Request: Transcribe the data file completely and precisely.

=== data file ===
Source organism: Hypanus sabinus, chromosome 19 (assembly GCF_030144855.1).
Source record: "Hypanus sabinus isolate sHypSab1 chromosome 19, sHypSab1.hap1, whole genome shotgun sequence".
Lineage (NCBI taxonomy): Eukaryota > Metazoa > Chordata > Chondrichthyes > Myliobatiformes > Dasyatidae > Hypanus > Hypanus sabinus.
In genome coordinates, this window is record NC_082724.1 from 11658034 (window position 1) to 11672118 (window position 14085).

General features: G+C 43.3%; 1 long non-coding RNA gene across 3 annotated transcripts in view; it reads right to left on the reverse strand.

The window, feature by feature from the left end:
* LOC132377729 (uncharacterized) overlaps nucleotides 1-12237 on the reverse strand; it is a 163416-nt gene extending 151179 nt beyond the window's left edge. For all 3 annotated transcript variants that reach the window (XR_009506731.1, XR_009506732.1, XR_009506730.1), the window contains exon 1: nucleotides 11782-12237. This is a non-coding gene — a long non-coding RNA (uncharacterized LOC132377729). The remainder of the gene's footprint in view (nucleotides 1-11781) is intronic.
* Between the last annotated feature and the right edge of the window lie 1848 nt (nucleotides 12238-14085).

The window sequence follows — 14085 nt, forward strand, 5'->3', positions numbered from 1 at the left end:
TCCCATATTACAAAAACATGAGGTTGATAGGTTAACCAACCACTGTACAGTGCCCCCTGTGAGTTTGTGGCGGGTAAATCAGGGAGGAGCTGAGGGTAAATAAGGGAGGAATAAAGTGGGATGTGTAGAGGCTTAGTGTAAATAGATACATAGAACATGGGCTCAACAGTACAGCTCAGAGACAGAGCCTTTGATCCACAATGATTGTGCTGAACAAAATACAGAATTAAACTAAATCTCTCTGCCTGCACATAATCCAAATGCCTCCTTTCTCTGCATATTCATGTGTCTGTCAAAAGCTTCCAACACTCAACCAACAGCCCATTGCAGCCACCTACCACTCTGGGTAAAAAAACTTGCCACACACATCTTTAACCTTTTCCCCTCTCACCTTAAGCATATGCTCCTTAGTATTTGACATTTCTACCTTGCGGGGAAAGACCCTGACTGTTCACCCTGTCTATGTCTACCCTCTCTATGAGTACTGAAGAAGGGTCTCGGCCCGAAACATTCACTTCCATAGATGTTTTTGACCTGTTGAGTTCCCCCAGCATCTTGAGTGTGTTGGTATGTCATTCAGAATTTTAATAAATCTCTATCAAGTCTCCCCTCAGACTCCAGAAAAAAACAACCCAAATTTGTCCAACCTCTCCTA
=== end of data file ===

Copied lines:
Source organism: Hypanus sabinus, chromosome 19 (assembly GCF_030144855.1).
Source record: "Hypanus sabinus isolate sHypSab1 chromosome 19, sHypSab1.hap1, whole genome shotgun sequence".
Lineage (NCBI taxonomy): Eukaryota > Metazoa > Chordata > Chondrichthyes > Myliobatiformes > Dasyatidae > Hypanus > Hypanus sabinus.
In genome coordinates, this window is record NC_082724.1 from 11658034 (window position 1) to 11672118 (window position 14085).

General features: G+C 43.3%; 1 long non-coding RNA gene across 3 annotated transcripts in view; it reads right to left on the reverse strand.

The window, feature by feature from the left end:
* LOC132377729 (uncharacterized) overlaps nucleotides 1-12237 on the reverse strand; it is a 163416-nt gene extending 151179 nt beyond the window's left edge. For all 3 annotated transcript variants that reach the window (XR_009506731.1, XR_009506732.1, XR_009506730.1), the window contains exon 1: nucleotides 11782-12237. This is a non-coding gene — a long non-coding RNA (uncharacterized LOC132377729). The remainder of the gene's footprint in view (nucleotides 1-11781) is intronic.
* Between the last annotated feature and the right edge of the window lie 1848 nt (nucleotides 12238-14085).

The window sequence follows — 14085 nt, forward strand, 5'->3', positions numbered from 1 at the left end:
TCCCATATTACAAAAACATGAGGTTGATAGGTTAACCAACCACTGTACAGTGCCCCCTGTGAGTTTGTGGCGGGTAAATCAGGGAGGAGCTGAGGGTAAATAAGGGAGGAATAAAGTGGGATGTGTAGAGGCTTAGTGTAAATAGATACATAGAACATGGGCTCAACAGTACAGCTCAGAGACAGAGCCTTTGATCCACAATGATTGTGCTGAACAAAATACAGAATTAAACTAAATCTCTCTGCCTGCACATAATCCAAATGCCTCCTTTCTCTGCATATTCATGTGTCTGTCAAAAGCTTCCAACACTCAACCAACAGCCCATTGCAGCCACCTACCACTCTGGGTAAAAAAACTTGCCACACACATCTTTAACCTTTTCCCCTCTCACCTTAAGCATATGCTCCTTAGTATTTGACATTTCTACCTTGCGGGGAAAGACCCTGACTGTTCACCCTGTCTATGTCTACCCTCTCTATGAGTACTGAAGAAGGGTCTCGGCCCGAAACATTCACTTCCATAGATGTTTTTGACCTGTTGAGTTCCCCCAGCATCTTGAGTGTGTTGGTATGTCATTCAGAATTTTAATAAATCTCTATCAAGTCTCCCCTCAGACTCCAGAAAAAAACAACCCAAATTTGTCCAACCTCTCCTA